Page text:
Now at this point, do you feel like you’re missing something – especially if you’re a seasoned exhibitor or fancier??  Can you guess what it is?  Let’s review: Dogs enter the ring. Dogs gait around the ring. Dogs are selected. Dogs leave the ring.

Did you wonder when the judges actually examined the dogs? Looked at their bites, felt their angulation, muscle tone, depth of chest, rib spring, bone mass, head proportions, pigmentation, coat texture, length of muzzle, the stop, ear set, hocks let down, length of loin, cobbiness, tail set…….. you know, all that “little stuff?”

It was done earlier in the day. While breed judging was occurring for the AKC show, World Challenge judges were assessing the dogs in their section in other rings. In that regard, the World Challenge is very European and what you’d encounter at a World Dog Show.

The only time the public is allowed to see a judge really go over a dog at a World Dog show is during breed judging. After that, group judging occurs out of sight of the public where  the judge goes over the dogs once more. The judge makes his group placements but doesn’t reveal them until later when the dogs enter a larger arena for “the show.” Here, much hoopla is made over each breed and its country of origin. Since the judge made his decision earlier in the day, the ring pattern each dog performs is done for the benefit of the audience, or “for show.” At this point, the judge makes his first cut, then finally announces the top four placements.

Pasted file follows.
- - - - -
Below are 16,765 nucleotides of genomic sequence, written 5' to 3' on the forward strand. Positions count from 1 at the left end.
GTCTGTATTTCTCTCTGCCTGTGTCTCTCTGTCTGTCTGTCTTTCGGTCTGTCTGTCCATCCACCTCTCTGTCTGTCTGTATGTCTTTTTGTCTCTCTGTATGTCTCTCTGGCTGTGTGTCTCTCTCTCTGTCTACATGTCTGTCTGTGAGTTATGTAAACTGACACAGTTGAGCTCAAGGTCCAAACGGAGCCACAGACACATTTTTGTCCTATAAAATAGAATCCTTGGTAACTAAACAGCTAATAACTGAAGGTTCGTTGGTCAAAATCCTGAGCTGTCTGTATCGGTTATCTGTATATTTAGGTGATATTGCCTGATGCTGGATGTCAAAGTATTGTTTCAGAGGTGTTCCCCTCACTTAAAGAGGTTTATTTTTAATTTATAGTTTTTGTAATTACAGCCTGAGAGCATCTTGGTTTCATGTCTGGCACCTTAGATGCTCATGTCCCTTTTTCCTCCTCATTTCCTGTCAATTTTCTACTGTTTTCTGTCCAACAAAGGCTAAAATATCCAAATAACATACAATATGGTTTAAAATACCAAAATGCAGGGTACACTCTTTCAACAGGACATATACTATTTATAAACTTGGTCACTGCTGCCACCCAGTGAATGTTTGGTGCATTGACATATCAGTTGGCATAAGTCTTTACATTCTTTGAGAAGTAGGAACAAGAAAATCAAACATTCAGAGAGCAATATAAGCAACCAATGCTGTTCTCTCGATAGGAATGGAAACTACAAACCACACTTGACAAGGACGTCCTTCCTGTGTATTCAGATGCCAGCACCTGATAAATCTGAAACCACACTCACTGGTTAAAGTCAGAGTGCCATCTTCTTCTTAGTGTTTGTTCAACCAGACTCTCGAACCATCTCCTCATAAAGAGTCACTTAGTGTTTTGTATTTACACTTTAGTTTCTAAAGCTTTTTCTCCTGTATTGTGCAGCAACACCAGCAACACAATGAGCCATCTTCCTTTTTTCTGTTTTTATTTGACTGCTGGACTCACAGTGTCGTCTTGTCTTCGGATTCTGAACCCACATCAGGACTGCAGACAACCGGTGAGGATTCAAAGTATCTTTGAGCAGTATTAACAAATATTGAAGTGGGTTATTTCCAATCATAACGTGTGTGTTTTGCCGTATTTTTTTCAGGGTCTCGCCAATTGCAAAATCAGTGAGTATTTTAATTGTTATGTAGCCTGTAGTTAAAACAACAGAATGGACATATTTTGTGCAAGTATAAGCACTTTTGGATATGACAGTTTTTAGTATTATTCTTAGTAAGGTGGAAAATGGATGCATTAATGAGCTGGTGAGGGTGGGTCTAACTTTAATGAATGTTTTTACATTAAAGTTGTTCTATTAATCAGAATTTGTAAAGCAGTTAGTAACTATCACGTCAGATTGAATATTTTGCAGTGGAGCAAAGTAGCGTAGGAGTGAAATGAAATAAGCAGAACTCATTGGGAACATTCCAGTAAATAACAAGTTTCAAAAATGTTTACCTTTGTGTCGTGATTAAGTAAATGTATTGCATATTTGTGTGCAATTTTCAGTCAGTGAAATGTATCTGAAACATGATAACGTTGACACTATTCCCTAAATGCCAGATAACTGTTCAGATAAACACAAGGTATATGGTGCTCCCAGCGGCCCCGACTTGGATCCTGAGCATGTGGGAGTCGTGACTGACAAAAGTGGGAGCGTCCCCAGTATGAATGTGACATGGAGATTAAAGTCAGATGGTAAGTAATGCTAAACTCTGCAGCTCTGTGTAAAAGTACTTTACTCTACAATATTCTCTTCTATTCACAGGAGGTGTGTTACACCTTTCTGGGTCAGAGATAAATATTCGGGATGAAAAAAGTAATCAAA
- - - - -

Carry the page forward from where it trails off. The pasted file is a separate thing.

The dog from the United States

Though I’ve attended Crufts, I’ve never been to a World Dog Show and needed the insight of someone who’s been to many of them, my friend, “Leanne.” It took some getting used to the format, Leanne said, but what has sold her on the FCI system is the written critique each dog receives from the judge.

After my conversation with Leanne, I “got” it. When I go to a World Dog Show, I’ll be ready to understand what I’m seeing. But when I saw Eukanuba’s World Challenge for the first time a few weeks ago, I wasn’t prepared to appreciate it even as a 30 year veteran of the dog fancy.

On a cerebral level, I understood the nature of the World Challenge. In my head I knew that dogs from all over the world were vying for top honors. But judging dogs has a visceral (and subjective) aspect to it that comes when assessing beauty, perfection, and the intangibles that set a good dog apart from a great one; They’re the nuances one needs to see through the judge’s eyes when it matters most: At the moment of decision making, which was the dog that “asked for it.” The dog with “heart.” The dog with attitude.